Just as the "St. Louis Freedom Suits / Legal Encoding Project" was concluding its official grant period last August, I was contacted by Professor Jeffrey Smith, Chair of the Department of History at Lindenwood University. He had been put in touch with the project by Michael Everman, Archivist at the Missouri State Archives-St. Louis. For several years, Smith had sent students to research historic lawsuits from the St. Louis Circuit Court at MSA-St. Louis, and similar materials from the St. Charles County Historical Society’s Archives. Though page-images from all the cases now in the "St. Louis Freedom Suits / Legal Encoding Project" have been available for several years, the transcription of the cases, improved search and expansion of materials in the new project made the resource a new proposition for instruction.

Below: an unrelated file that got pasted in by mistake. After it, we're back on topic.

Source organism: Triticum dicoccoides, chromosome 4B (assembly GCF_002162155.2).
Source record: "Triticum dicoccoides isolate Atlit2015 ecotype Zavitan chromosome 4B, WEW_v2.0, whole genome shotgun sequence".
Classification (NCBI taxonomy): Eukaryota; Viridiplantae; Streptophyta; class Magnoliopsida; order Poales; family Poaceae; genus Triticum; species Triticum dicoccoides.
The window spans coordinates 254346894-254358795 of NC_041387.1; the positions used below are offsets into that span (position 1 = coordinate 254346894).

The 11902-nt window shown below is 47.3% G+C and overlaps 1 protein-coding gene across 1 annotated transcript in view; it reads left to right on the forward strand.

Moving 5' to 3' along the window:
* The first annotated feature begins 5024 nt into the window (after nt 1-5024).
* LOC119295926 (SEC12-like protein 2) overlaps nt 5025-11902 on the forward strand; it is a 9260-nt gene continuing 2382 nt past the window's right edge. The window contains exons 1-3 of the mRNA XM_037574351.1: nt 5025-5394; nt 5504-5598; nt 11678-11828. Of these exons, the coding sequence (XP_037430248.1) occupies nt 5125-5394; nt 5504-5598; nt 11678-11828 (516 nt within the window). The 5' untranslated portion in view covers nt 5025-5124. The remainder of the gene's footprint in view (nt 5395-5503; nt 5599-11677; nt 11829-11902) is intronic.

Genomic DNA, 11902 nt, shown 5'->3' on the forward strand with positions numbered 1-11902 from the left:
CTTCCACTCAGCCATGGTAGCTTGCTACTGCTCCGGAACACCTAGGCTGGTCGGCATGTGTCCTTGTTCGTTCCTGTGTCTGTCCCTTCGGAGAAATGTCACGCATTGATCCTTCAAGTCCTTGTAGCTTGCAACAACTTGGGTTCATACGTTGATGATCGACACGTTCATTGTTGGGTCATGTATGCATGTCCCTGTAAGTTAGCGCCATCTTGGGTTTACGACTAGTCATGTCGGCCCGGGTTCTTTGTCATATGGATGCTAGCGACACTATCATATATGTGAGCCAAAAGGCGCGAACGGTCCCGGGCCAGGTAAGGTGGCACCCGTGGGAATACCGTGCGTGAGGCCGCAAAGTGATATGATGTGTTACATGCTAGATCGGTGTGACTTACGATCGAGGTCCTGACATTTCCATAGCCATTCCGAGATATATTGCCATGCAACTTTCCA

Professor Smith directed students in his "American History to 1865 Advanced Survey" and in his "Senior Seminar in History" this past fall to the new resource. Students selected a single case, and explored the case in depth. In addition to the more usual scholarly output of term papers, students also created spreadsheets with some of the basic information about the persons involved in the cases they reviewed. These spreadsheets were sent here to Digital Library Services, and the information they have provided will be incorporated back into the site over the next several months—we hope in time for new classes in the fall! Thanks to the contributing students, Kami Ahrens, Trace Curvey, John Hough, Alex Ledbetter and Brian Peterson, and especially to Professor Smith for helping to enrich the resource.